Science in Christian Perspective
Letter to the Editor
Disagrees with Spinka
Carl A. Konschnik
10207 Ridgemoor Drive
Silver Spring, Maryland 20901
From: JASA 30 (September 1978): 144.
I wish to comment on the article "Society and Abortion" by Harold M.
Spinka (Journal ASA, March, 1978). Because I believe that it is dehumanizing to
crush innocent human life within its mother's womb, I must express my
sadness at the merciless extermination of over a million unborn human
in our country. It is astonishing to me that Spinka's sought after "sober
understanding" takes little note of these tragedies. Nor do I believe that
it is either fair or accurate to describe the position that I, as well as many
others, take on this issue as "extreme emotionalism." I would rather
that the author had the ability or willingness to distinguish between those who
clamor to kill innocent lives and those who plead to save them.
The tone of Spinka's article appears to be basically unchristian. It is not in keeping with the mind of Christ to kill unborn human offspring. In many respects the article is unreasoning and misleading. To cite one example, he states that St. Augustine "held that to kill a formed fetus 40 days or older is homicide." This leaves open the interpretation that St. Augustine would not have objected to killing a fetus prior to 40 days after conception. Yet such an interpretation would be far from appropriate. It is clear from Augustine's writings that he condemns all direct abortion after conception as a damnable sin. This strong condemnation should have been stated.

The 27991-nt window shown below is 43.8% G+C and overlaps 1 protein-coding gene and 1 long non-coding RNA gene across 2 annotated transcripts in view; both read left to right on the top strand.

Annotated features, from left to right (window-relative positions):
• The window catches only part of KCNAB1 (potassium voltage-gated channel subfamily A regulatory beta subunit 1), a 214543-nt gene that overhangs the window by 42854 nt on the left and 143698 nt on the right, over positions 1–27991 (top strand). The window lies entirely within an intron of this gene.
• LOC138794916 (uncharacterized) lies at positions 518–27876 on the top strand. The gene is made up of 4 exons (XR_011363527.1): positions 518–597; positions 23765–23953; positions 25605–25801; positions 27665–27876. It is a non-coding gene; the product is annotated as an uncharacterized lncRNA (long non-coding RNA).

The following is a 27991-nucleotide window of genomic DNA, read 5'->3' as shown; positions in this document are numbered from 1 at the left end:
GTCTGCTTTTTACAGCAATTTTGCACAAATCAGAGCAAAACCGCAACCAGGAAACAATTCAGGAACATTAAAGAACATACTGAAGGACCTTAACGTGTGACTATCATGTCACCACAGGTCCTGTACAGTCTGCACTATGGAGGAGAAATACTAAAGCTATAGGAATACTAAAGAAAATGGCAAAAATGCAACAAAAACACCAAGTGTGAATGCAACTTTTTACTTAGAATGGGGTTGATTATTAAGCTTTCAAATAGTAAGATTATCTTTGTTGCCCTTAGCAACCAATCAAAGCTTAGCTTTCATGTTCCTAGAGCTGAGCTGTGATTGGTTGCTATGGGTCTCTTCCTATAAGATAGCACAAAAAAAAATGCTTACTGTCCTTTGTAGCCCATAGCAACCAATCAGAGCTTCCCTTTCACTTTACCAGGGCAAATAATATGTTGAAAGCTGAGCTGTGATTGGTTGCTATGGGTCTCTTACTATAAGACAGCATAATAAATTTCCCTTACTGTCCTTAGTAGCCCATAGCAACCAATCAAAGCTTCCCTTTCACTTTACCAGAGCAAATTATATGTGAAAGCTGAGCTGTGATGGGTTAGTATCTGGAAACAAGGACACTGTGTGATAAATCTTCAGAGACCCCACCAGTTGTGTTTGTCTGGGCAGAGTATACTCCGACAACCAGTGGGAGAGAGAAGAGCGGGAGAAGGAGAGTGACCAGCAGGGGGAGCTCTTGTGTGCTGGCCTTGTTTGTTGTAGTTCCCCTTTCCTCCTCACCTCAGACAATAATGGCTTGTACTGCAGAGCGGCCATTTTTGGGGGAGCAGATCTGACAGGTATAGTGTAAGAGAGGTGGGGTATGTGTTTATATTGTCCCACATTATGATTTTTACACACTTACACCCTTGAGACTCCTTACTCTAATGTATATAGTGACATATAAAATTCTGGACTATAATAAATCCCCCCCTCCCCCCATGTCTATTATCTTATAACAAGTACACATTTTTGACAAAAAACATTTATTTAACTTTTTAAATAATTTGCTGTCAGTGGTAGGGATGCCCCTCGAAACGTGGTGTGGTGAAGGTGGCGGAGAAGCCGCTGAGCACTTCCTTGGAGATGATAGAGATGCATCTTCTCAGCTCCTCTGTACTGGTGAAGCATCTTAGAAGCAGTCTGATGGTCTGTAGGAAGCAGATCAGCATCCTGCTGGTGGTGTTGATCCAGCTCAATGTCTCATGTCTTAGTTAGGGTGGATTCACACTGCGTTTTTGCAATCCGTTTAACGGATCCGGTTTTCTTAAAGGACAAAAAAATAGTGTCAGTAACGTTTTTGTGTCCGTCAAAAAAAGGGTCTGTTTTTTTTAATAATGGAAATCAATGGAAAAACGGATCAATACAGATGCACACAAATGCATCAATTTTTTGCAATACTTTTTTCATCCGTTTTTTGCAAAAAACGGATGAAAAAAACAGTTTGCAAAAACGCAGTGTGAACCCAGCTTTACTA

A basic conclusion of Spinka's logic is that "we should be grateful and thankful for the additional guidance and direction provided for us in this complex problem by the U.S. Supreme Court." On the contrary, the abortion decision of January, 1973, by the U.S. Supreme Court is a moral and ethical disgrace which denies the most basic of human rights to members of our human family here on our home shores. Until we as a nation refuse to accept the attitudes and practices of abortion, we will remain a people of faulty conscience, little truth, imperfect laws, limited justice, no righteousness, no holiness, no peace and no proper order.
While we work together for the betterment of mankind using democratic principles, let us not favor the opinions of a purely secular person over a religious one. Nor should we discount the input to public policy formation of persons whose basis for human betterment is their perception of the mind of their Creator.
Finally, I would like to add that in all spheres, but most especially in the moral and ethical spheres, we really do have one man rule. A Christian must never forget, but always profess with the author of Philippians that "Jesus Christ is Lord." He is our guide and our ruler.